Simply known as MJ, Michael Jordan did to basketball what Michael Jackson did to music: he revolutionized it. He was able to turn the sport into something everyone wanted to be associated with and turned his jersey number 23 into a globally recognized symbol synonymous with him.
His net worth of $750 million is proof enough of his impact on basketball, merchandising and pop culture.
Number 23, the number synonymous with "Greatness"
Michael initially had an interest in baseball. He often played catch with his father, James Jordan, who was an avid lover of the sport. He decided to venture into basketball since his brother, Larry, whom he idolized had followed that path.
He tried out for his high school team, but he couldn’t make it because of his short stature. This rejection sharpened his resolve to prove himself, and he became the star of his school’s junior squad. Michael grew a few inches the following summer and trained tirelessly. His efforts paid off when he earned a spot in the varsity roster.
His success in high school had several college basketball programs falling over themselves to recruit him. He finally accepted a basketball scholarship to North Carolina University where he played under the legendary coach Dean Smith.
His first year was an impressive one where he was named the ACC Freshman of the Year. He describes his game winning shot in the 1982 NCAA Championship game as being a major turning point in his basketball career.
Michael Jordan, the greatest basketball player of all time
In 1984, after winning both the Naismith and Wooden College Player of the Year Awards, Michael decided to leave college a year early in order to enter the NBA draft. He later returned to North Carolina University to complete his degree in Cultural Geography two years later.
In the 1984 draft, The Chicago Bulls selected him with the third overall pick. Michael immediately made an impact with an impressive 28.2 points per game and soon became a fan favorite. Sports Illustrated magazine seemed to predict his future when Jordan appeared on the cover with the headline A Star Is Born barely a few months into his professional career.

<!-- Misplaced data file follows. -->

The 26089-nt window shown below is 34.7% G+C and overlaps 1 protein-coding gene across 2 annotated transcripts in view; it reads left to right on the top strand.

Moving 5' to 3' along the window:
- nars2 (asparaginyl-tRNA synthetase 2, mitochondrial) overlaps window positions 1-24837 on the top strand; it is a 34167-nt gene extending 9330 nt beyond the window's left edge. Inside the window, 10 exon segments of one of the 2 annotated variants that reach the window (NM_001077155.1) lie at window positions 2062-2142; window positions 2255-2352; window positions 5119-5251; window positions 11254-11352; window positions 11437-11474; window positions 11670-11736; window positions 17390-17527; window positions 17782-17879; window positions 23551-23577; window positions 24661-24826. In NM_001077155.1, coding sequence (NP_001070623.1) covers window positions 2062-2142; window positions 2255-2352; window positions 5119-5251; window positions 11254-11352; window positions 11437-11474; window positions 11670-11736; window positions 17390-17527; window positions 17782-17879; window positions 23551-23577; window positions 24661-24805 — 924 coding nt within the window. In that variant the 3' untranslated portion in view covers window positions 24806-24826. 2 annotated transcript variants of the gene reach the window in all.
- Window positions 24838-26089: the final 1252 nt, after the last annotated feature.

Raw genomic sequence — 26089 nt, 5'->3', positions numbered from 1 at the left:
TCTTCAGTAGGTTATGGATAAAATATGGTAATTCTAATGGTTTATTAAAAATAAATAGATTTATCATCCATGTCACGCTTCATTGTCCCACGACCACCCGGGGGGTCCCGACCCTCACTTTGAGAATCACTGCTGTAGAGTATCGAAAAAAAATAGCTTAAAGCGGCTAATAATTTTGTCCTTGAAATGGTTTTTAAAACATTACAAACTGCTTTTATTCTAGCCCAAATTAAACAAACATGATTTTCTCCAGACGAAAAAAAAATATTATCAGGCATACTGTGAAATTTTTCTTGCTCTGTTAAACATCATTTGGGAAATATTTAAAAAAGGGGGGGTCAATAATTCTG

His star had just begun to shine. He was selected to the NBA All-Star game as a starter in his first season. The attention that Michael was receiving fuelled much jealousy among the veteran players who decided to freeze him out during the game by refusing to pass him the ball. He was, however, unperturbed by this and went on to win the Rookie of the Year.
His subsequent years were characterized with a number of accolades. Throughout his professional career, he won the defensive player of the year award, five MVP awards for the regular season and six for the NBA finals as well as three for the All-Star game and six NBA championships. This was quite a feat for someone who initially had very little interest in basketball.
An army compares himself to Michael Jordan
Following an impressive run of three consecutive NBA championships, Michael announced his retirement from Basketball in 1993. He attributed his decision to a lack of desire to play as well as his father’s brutal murder earlier that year. His announcement shocked the NBA and even made front page news, a testament to his celebrity status.
He shocked people even further in 1994 when he started playing baseball. He signed a minor league baseball contract with The Chicago White Sox. Michael stated that his decision was driven by the desire to fulfil his late father’s dream who saw his son as a professional baseball player.
Without Michael, the Bulls had a hard time living up to its glory days. During the 1994-95 season, the team was struggling to secure a spot in the playoffs. This bleak outlook, however, changed when Michael decided to return to the NBA. His return to the court was met with a wide television audience, never seen in a regular NBA game since 1975.
In 1999, after etching his place in history as the NBAs greatest player of all time, Michael announced his retirement again. He later became part owner of the Washington Wizards and in 2001, announced that he would return to the NBA as a Wizards player. He finally retired for good after the 2002-03 season after a mediocre performance.
Monument dedicated to the great Michael Jordan